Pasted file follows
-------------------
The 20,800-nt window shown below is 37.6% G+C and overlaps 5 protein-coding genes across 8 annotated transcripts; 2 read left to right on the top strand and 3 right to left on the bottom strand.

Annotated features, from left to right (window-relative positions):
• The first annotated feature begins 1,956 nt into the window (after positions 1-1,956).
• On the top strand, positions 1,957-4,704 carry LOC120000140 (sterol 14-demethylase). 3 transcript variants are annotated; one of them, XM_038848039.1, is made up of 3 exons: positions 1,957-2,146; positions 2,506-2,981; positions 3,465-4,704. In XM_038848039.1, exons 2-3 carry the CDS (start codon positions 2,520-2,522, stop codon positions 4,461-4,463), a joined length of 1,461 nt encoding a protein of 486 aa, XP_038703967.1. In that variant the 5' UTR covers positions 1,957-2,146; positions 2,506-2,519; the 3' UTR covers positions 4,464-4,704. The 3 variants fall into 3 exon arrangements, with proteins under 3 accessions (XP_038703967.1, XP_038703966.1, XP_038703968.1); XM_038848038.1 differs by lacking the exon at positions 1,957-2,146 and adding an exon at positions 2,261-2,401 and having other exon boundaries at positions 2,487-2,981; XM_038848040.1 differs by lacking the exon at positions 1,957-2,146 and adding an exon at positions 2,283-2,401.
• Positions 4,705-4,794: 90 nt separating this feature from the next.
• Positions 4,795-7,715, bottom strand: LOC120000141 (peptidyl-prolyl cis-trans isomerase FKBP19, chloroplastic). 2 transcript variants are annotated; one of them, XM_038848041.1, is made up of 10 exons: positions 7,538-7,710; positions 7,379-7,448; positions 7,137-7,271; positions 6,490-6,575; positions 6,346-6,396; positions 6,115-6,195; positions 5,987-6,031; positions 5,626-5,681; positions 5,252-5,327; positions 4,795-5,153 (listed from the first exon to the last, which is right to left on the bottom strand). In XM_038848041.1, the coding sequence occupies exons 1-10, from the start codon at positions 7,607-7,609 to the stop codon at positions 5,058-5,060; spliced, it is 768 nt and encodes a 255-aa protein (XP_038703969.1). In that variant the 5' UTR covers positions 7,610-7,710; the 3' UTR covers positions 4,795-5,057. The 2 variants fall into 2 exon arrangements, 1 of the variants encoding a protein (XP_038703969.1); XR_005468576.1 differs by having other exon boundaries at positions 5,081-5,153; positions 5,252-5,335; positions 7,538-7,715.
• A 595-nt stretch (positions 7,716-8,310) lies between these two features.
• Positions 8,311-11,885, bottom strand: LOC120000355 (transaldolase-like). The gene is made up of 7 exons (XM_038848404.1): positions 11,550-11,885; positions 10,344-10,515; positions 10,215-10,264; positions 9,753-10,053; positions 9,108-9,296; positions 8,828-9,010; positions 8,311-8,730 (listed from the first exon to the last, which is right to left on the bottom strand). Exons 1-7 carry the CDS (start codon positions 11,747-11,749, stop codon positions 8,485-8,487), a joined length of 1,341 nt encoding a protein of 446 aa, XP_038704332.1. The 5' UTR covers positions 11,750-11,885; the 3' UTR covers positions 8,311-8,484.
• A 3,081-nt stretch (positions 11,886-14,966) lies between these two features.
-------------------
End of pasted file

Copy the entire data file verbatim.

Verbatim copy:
The 20,800-nt window shown below is 37.6% G+C and overlaps 5 protein-coding genes across 8 annotated transcripts; 2 read left to right on the top strand and 3 right to left on the bottom strand.

Annotated features, from left to right (window-relative positions):
• The first annotated feature begins 1,956 nt into the window (after positions 1-1,956).
• On the top strand, positions 1,957-4,704 carry LOC120000140 (sterol 14-demethylase). 3 transcript variants are annotated; one of them, XM_038848039.1, is made up of 3 exons: positions 1,957-2,146; positions 2,506-2,981; positions 3,465-4,704. In XM_038848039.1, exons 2-3 carry the CDS (start codon positions 2,520-2,522, stop codon positions 4,461-4,463), a joined length of 1,461 nt encoding a protein of 486 aa, XP_038703967.1. In that variant the 5' UTR covers positions 1,957-2,146; positions 2,506-2,519; the 3' UTR covers positions 4,464-4,704. The 3 variants fall into 3 exon arrangements, with proteins under 3 accessions (XP_038703967.1, XP_038703966.1, XP_038703968.1); XM_038848038.1 differs by lacking the exon at positions 1,957-2,146 and adding an exon at positions 2,261-2,401 and having other exon boundaries at positions 2,487-2,981; XM_038848040.1 differs by lacking the exon at positions 1,957-2,146 and adding an exon at positions 2,283-2,401.
• Positions 4,705-4,794: 90 nt separating this feature from the next.
• Positions 4,795-7,715, bottom strand: LOC120000141 (peptidyl-prolyl cis-trans isomerase FKBP19, chloroplastic). 2 transcript variants are annotated; one of them, XM_038848041.1, is made up of 10 exons: positions 7,538-7,710; positions 7,379-7,448; positions 7,137-7,271; positions 6,490-6,575; positions 6,346-6,396; positions 6,115-6,195; positions 5,987-6,031; positions 5,626-5,681; positions 5,252-5,327; positions 4,795-5,153 (listed from the first exon to the last, which is right to left on the bottom strand). In XM_038848041.1, the coding sequence occupies exons 1-10, from the start codon at positions 7,607-7,609 to the stop codon at positions 5,058-5,060; spliced, it is 768 nt and encodes a 255-aa protein (XP_038703969.1). In that variant the 5' UTR covers positions 7,610-7,710; the 3' UTR covers positions 4,795-5,057. The 2 variants fall into 2 exon arrangements, 1 of the variants encoding a protein (XP_038703969.1); XR_005468576.1 differs by having other exon boundaries at positions 5,081-5,153; positions 5,252-5,335; positions 7,538-7,715.
• A 595-nt stretch (positions 7,716-8,310) lies between these two features.
• Positions 8,311-11,885, bottom strand: LOC120000355 (transaldolase-like). The gene is made up of 7 exons (XM_038848404.1): positions 11,550-11,885; positions 10,344-10,515; positions 10,215-10,264; positions 9,753-10,053; positions 9,108-9,296; positions 8,828-9,010; positions 8,311-8,730 (listed from the first exon to the last, which is right to left on the bottom strand). Exons 1-7 carry the CDS (start codon positions 11,747-11,749, stop codon positions 8,485-8,487), a joined length of 1,341 nt encoding a protein of 446 aa, XP_038704332.1. The 5' UTR covers positions 11,750-11,885; the 3' UTR covers positions 8,311-8,484.
• A 3,081-nt stretch (positions 11,886-14,966) lies between these two features.